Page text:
Domino's Next Delivery: An IPO?

Despite roiled stock markets and a cool reception for other food chains, the big pizza outfit looks like it's going public late this summer

Domino's Inc., the Ann Arbor-based pizza giant, has always prided itself on delivering on time, regardless of the weather. Now it looks like the company hopes to extend it reputation for reliability in inclement weather to Wall Street. Despite a volatile stock market and iffy prospects for new share issues, the nation's second-largest pizza chain is preparing for an initial public stock offering before the end of summer, several knowledgeable sources have told BusinessWeek Online.

Officials at Domino's declined to comment, while those at Boston-based Bain Capital, which acquired Domino's in a $1.1 billion recapitalization in 1998, declined to comment. But David A. Brandon, Domino's chairman and chief executive, has said in the past that an IPO is a "distinct possibility."

Domino's timing is gutsy. The market for IPOs this year has been soft at best -- with new issues coming only at "a slow drip pace," says Randall Roth, an IPO analyst at Renaissance Capital. Some 50 IPOs have been priced this year, 6% fewer than at this time last year. And the results haven't been hugely inspiring: The average return has been -12%. The latest restaurant chain to go public, on July 18, was Red Robin Gourmet Burger -- and its IPO was coolly received.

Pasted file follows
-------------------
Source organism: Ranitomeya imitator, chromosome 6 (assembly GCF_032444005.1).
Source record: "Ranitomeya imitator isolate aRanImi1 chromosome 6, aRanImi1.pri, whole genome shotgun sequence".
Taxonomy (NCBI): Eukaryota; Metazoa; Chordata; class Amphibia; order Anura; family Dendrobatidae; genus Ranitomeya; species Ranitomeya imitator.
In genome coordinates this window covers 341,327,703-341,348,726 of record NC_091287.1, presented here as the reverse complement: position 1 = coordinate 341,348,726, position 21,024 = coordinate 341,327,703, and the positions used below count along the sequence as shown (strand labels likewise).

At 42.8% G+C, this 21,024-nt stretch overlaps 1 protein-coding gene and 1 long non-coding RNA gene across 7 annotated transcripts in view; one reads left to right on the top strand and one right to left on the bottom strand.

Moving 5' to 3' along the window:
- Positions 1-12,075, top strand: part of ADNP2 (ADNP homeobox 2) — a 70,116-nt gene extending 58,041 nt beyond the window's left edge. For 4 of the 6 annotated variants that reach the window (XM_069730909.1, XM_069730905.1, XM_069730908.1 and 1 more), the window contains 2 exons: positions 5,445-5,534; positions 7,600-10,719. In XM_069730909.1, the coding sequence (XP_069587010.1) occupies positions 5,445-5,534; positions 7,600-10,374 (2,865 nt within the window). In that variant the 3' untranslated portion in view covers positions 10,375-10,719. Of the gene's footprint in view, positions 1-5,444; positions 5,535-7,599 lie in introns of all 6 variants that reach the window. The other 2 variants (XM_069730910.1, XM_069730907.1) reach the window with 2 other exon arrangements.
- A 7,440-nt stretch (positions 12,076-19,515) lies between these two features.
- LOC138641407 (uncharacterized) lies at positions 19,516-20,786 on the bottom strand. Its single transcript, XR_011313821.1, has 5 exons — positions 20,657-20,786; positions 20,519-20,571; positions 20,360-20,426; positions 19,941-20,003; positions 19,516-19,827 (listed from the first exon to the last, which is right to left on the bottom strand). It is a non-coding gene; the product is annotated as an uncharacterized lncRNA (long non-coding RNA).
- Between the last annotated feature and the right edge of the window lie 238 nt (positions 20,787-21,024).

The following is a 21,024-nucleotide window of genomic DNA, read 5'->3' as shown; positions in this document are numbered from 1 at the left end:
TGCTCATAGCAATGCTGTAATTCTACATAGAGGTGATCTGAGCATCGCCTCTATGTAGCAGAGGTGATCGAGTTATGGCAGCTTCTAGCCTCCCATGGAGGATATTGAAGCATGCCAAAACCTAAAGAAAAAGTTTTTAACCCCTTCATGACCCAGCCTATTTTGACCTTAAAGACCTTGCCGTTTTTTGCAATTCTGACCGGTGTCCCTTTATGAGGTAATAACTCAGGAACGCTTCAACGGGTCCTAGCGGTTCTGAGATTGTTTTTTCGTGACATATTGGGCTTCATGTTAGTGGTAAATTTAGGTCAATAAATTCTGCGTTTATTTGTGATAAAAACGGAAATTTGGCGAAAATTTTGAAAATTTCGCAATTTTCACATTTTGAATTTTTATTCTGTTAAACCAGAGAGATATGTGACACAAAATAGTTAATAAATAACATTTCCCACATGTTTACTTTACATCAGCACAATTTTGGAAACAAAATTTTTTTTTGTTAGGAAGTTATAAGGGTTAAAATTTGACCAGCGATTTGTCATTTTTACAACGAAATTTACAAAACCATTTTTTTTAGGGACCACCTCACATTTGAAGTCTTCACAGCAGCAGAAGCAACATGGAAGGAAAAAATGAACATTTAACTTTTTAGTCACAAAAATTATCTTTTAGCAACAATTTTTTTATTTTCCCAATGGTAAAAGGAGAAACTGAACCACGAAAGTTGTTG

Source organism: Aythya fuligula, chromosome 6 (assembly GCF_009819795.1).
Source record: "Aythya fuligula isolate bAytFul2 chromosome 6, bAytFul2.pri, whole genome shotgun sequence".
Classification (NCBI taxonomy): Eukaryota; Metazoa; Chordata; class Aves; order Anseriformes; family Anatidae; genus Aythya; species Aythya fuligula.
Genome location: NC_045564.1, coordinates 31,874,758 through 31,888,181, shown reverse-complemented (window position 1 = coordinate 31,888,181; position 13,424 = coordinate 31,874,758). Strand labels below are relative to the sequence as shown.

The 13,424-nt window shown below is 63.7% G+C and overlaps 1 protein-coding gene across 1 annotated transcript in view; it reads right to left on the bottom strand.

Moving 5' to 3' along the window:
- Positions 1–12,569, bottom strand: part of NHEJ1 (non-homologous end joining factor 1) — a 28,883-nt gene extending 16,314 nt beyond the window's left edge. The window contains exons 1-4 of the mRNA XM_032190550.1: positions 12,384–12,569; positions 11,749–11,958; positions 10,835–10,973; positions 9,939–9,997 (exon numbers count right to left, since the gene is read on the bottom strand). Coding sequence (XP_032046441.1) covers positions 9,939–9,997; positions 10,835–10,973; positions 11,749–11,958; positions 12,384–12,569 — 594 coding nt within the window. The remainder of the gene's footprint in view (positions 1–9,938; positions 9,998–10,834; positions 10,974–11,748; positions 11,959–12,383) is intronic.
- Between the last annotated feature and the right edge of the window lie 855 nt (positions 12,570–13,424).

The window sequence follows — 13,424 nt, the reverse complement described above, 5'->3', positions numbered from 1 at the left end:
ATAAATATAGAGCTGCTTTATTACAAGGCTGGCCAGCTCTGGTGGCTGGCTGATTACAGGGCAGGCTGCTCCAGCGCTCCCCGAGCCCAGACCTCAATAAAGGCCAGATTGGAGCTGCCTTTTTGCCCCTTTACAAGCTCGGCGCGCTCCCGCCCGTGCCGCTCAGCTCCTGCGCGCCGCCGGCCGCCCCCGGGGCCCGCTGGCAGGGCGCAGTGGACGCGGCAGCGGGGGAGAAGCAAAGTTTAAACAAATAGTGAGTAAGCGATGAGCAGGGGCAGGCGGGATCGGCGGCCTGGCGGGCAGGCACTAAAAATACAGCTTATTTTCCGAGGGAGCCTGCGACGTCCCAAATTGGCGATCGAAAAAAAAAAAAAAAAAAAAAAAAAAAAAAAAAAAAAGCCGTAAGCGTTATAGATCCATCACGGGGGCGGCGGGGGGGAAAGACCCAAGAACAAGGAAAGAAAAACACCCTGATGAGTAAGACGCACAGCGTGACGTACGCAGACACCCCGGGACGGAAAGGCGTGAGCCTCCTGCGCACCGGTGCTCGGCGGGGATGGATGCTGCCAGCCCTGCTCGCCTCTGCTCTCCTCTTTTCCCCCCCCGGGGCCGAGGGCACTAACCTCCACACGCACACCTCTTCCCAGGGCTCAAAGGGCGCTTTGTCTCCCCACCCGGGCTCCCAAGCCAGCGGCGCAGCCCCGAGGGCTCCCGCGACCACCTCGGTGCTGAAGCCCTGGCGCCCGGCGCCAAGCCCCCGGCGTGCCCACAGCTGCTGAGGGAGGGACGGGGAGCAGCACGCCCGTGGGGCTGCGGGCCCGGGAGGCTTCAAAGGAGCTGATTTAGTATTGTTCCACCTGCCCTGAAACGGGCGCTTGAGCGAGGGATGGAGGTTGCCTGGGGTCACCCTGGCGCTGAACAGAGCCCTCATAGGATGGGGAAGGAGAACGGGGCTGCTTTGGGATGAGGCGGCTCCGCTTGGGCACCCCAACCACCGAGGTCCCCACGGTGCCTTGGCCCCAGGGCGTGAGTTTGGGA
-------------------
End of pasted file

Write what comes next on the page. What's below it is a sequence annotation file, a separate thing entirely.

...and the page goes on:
Still, that could be an advantage for Domino's, which has one of the strongest brands in the pizza biz. "There's a proclivity to go with names you know," Roth says. Greg Schroeder, research analyst at Fulcrum Global Partners, says a recognizable brand name is more important than it was a year ago. Domino's has "the proven ability to grow," he says. "I think the market likes focus."

Unlike other restaurant chains that are experimenting with new menus and store formats, Domino's remains focused on just one business -- pizza delivery. Such single-mindedness lowers the risk that the company will make mistakes, says Schroeder. Delivering pizza is also the sort of straightforward business many investors favor these days.

There are risks, of course. The economy isn't as strong as it might be. And in the crowded pizza business, consumers have been reluctant to pay more than $10 for a pie. Domino's has tried to woo buyers by offering meal packages with such freebies as beverages or cinnamon-flavored breadsticks.

Domino's was in deep trouble as recently as the early 1990s, but founder Thomas Monaghan managed to get the company back on track. Monaghan sold the company to Bain in order to devote himself to pursuing philanthropic interests, though he still owns a 7% stake. Since the purchase, Brandon has accelerated the turnaround and Domino's has been outpacing its competition.


  In the quarter ended June 16, Domino's net income rose 21.8%, to $10.8 million, on systemwide sales of $904 million, up 6% from a year earlier. Archrival Pizza Hut has seen same-store sales drop between 1% and 4% in each of the last four months vs. the comparable months last year. But Domino's domestic same-store sales rose 4.2% during the quarter, while international same-store sales rose 4.7%. Even more impressive: Domino's same-store sales have risen in 34 of the last 36 quarters.

"We continue to be proud of our great progress," Brandon told bond investors in a July 30 conference call. "We're building momentum by continuing to post strong results, despite a challenging environment." Soon, if all goes well, he and Domino's will capitalize on that momentum to raise some dough.

By Joann Muller in Detroit, and Jane Black in New York, with Geoff Smith in Boston

Edited by Thane Peterson

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